Former Guantanamo Bay detainee David Hicks will launch an appeal against his conviction for supporting terrorism next month, his lawyer says.
The move comes amid renewed pressure to shut the controversial military jail, with President Barack Obama and former Guantanamo Bay chief prosecutor Colonel Morris Davis - the man who charged Hicks - calling for its closure.
Hicks' Australian lawyer Stephen Kenny said documents were being prepared for the appeal, which he anticipated would be launched in the US next month.
"We expect it to take up to one year to reach resolution," Mr Kenny told AAP.
Hicks spent more than five years in Guantanamo Bay before being transferred to Adelaide's Yatala Labour Prison in 2007 and was released in December that year.
The 37-year-old South Australian admitted providing material support to terrorists as part of a plea deal which facilitated his transfer to Australia.
His bid to overturn the conviction comes after a US court last year quashed a similar charge of material support for terrorism relating to Salim Hamdan, Osama bin Laden's former driver.
Hamdan had his conviction thrown out after the US appeals court ruled in October 2012 that the charge was unlawfully applied retrospectively.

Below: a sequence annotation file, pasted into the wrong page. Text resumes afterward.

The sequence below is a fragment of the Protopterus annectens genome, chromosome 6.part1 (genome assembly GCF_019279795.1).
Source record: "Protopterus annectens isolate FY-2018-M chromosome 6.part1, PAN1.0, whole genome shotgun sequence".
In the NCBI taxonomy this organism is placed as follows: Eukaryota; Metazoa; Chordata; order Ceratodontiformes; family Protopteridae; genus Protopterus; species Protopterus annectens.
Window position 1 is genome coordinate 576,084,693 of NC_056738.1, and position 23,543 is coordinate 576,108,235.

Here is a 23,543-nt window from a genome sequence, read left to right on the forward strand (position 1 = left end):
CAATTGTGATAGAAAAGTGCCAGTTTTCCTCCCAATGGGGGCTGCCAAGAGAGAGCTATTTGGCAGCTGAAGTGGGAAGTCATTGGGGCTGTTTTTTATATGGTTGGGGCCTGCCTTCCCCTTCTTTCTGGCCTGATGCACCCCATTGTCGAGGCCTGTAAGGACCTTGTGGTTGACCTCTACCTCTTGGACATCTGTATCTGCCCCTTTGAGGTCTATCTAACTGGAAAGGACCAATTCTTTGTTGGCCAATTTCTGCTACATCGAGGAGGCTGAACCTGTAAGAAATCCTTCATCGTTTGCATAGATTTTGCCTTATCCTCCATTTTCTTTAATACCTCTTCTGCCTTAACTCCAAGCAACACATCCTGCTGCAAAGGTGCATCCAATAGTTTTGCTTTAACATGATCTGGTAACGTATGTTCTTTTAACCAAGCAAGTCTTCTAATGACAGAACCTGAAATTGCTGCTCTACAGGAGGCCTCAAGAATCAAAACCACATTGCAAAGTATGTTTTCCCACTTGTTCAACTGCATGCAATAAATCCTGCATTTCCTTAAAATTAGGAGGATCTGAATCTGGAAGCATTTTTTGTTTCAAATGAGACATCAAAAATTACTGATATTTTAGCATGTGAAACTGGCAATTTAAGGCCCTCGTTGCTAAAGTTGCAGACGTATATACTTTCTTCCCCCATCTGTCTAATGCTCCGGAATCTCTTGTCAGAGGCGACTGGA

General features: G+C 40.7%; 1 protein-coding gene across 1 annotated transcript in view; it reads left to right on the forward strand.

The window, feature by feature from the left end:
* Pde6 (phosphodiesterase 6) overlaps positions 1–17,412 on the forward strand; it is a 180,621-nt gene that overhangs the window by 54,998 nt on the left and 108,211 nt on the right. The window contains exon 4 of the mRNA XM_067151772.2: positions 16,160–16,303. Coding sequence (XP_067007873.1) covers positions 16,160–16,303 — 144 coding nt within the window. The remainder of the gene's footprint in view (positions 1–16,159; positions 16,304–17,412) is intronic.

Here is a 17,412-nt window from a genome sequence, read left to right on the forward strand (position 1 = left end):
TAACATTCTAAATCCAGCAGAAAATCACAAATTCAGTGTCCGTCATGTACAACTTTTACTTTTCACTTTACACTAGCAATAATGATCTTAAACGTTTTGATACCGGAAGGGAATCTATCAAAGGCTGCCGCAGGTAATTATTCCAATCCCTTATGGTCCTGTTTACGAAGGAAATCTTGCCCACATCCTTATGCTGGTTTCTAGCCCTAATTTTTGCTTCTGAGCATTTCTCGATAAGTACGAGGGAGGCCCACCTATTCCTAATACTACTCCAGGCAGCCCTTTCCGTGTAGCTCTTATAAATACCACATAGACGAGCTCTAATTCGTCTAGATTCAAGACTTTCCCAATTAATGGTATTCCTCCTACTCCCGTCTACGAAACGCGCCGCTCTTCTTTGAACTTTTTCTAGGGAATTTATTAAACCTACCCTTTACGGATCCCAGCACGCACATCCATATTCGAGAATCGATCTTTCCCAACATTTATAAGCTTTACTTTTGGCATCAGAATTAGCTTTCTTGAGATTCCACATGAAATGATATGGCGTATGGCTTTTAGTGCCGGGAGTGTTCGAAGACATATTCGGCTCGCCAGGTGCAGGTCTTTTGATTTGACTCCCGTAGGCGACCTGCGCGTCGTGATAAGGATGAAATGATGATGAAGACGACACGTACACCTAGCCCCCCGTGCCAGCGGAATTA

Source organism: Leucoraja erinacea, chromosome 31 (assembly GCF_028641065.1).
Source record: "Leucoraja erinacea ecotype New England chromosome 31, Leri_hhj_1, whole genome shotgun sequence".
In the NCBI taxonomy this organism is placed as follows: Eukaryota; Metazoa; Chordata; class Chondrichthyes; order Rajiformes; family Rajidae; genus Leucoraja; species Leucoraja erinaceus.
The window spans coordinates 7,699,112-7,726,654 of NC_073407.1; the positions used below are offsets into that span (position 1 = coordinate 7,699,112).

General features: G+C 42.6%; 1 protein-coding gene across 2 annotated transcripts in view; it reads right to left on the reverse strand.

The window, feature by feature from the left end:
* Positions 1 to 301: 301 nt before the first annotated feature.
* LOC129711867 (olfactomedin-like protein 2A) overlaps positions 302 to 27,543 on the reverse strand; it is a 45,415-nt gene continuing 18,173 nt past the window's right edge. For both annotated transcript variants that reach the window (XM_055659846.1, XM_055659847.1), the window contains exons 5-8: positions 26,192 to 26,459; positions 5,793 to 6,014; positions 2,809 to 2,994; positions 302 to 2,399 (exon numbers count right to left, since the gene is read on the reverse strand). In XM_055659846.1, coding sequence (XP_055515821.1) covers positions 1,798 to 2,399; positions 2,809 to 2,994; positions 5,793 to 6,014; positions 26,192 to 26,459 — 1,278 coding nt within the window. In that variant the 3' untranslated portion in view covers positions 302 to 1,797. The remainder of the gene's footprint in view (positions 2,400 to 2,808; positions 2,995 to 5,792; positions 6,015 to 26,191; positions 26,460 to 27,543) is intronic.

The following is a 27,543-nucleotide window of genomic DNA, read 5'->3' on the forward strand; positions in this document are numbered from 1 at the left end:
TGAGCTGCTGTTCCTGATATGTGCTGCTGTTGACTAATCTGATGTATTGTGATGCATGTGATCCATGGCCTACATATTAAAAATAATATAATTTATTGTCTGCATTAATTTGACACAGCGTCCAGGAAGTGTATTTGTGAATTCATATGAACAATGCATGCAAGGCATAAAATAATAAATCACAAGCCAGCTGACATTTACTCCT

Mr Kenny says Hicks remains in Australia and continues to struggle with the impact of his detention.
"I think he still struggles with the impact of solitary confinement but he's doing the best he can," he added.
President Barack Obama on Wednesday renewed his bid to close Guantanamo Bay, telling a White House press conference it was damaging US interests, amid a widening hunger strike among inmates.
Colonel Morris Davis (retired), chief prosecutor for the Guantanamo Bay military commissions between 2005-2007, added to the pressure with an online petition on Change.org calling for the jail to be closed.
Col Davis, who charged Hicks, Hamdan and Canadian teenager Omar Khadr with terror-related offences, said closing Guantanamo Bay was "the patriotic thing, the American thing, the human thing to do".
The petition had gained almost 40,000 signatures of support by Wednesday morning.
Mr Kenny welcomed the petition.
"Col Davis is an intelligent man and obviously a good lawyer," Mr Kenny told AAP.
"He realised the military commissions were skewed - they did not provide a proper and fair trial for the accused.
"He's realised that Guantanamo is an abomination, an affront to all people who stand up for the rule of law."